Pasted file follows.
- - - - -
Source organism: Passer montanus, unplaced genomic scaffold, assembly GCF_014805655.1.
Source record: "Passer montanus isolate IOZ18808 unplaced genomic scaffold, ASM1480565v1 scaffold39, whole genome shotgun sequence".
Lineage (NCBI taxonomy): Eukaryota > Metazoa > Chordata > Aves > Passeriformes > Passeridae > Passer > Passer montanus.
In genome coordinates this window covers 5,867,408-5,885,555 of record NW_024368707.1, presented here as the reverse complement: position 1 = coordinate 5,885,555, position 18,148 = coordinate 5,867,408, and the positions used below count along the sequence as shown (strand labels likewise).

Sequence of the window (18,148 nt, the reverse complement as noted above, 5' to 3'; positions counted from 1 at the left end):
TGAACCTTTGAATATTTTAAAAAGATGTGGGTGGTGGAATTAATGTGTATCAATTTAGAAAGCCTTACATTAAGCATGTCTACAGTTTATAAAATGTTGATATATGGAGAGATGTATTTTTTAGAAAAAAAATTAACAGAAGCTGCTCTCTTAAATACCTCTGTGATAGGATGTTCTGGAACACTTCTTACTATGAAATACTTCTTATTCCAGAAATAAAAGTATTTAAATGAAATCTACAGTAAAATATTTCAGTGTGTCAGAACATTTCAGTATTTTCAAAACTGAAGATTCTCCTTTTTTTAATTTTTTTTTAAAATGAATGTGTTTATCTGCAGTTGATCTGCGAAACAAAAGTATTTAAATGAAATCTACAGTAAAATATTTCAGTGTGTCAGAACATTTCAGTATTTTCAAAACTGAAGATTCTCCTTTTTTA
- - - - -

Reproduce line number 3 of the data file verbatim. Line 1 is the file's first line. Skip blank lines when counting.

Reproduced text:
Lineage (NCBI taxonomy): Eukaryota > Metazoa > Chordata > Aves > Passeriformes > Passeridae > Passer > Passer montanus.